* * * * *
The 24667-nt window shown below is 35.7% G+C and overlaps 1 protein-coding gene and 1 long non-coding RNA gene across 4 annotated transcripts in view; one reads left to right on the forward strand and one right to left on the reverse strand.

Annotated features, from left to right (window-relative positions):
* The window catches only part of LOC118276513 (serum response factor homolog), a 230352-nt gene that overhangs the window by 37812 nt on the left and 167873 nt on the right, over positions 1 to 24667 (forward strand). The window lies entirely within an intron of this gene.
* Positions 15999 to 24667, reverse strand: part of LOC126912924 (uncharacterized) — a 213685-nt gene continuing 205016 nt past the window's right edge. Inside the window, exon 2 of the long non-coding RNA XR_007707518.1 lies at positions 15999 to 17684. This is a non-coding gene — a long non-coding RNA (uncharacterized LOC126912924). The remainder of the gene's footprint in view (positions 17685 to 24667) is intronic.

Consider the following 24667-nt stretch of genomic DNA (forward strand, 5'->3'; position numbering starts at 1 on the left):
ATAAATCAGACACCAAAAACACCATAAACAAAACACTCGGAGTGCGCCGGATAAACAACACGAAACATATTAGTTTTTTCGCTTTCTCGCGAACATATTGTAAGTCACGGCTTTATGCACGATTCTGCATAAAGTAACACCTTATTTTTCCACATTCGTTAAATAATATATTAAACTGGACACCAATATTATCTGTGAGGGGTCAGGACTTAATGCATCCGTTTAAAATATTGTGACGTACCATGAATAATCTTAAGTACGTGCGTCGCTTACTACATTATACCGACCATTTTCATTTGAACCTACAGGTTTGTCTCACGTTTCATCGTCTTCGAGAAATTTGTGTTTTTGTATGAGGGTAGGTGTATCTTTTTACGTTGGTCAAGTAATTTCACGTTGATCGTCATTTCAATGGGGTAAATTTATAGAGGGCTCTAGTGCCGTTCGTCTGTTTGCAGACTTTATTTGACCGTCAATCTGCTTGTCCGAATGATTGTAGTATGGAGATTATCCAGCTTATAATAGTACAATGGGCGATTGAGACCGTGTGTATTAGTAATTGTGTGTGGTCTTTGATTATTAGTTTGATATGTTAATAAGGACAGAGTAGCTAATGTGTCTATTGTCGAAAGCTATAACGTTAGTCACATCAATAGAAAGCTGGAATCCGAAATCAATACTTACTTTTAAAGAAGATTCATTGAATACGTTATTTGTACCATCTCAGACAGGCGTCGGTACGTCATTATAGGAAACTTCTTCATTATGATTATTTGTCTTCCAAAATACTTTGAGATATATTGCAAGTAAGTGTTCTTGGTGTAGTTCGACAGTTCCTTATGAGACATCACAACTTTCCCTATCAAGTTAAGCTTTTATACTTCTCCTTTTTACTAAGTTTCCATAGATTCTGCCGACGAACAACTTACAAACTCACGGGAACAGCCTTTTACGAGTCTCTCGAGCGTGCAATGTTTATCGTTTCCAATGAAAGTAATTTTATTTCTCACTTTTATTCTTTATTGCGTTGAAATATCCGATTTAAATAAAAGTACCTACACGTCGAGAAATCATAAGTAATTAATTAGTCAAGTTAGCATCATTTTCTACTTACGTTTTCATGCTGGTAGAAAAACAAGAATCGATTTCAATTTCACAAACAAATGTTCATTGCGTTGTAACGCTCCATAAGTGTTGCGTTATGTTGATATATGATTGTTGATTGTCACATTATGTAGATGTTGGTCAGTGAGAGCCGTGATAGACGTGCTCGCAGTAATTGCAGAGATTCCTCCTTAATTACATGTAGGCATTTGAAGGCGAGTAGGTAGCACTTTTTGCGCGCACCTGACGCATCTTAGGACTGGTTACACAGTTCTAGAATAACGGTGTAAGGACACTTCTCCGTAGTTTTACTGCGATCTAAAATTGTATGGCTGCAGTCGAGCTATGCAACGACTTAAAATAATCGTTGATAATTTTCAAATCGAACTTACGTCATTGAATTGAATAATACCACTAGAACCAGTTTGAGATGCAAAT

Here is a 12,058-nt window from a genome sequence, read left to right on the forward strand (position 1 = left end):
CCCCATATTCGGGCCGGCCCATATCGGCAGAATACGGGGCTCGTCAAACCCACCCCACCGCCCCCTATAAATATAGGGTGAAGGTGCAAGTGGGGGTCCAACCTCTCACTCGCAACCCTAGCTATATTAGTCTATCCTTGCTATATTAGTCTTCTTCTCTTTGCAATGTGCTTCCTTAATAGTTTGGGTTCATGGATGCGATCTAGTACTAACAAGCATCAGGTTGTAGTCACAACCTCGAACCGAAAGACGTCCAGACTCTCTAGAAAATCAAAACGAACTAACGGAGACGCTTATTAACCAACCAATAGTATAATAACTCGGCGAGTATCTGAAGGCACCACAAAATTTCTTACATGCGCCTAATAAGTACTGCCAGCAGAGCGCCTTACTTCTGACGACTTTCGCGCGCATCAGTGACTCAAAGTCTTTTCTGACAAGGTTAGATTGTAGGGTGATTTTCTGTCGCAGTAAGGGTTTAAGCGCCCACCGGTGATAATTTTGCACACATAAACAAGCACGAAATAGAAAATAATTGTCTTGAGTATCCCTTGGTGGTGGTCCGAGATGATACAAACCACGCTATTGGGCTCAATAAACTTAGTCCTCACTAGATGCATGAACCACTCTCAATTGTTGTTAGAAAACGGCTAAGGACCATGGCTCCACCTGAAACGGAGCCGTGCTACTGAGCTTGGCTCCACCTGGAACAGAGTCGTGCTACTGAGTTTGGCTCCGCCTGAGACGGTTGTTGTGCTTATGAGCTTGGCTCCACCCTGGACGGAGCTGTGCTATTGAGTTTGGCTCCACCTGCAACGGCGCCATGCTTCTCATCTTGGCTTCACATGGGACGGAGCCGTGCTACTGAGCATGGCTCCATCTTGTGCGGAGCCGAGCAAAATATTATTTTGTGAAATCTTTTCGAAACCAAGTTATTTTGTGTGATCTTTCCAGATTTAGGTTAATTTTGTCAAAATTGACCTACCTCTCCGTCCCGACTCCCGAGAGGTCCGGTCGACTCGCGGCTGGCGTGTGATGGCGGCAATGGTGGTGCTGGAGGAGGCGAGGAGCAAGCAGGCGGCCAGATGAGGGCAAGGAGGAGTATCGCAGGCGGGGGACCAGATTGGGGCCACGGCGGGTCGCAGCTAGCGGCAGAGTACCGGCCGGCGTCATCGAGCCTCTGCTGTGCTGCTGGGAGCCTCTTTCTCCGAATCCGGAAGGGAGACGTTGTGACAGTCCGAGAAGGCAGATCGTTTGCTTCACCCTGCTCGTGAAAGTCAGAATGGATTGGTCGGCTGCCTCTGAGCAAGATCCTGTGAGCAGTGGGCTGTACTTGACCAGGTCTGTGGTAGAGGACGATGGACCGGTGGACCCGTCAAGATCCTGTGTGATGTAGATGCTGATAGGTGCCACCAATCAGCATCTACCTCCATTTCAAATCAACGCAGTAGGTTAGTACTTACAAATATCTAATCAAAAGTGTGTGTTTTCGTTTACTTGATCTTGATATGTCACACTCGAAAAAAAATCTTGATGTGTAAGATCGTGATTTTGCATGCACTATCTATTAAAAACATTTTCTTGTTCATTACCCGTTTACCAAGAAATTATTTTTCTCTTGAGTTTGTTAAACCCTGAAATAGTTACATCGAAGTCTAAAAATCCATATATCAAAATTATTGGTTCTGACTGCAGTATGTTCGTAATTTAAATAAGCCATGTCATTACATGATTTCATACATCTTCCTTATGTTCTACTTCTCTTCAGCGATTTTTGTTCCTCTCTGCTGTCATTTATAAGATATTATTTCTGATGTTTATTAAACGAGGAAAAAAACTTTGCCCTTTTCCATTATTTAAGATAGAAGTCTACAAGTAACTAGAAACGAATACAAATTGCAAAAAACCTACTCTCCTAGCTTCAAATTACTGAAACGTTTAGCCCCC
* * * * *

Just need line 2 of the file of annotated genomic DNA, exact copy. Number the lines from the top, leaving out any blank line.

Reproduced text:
Annotated features, from left to right (window-relative positions):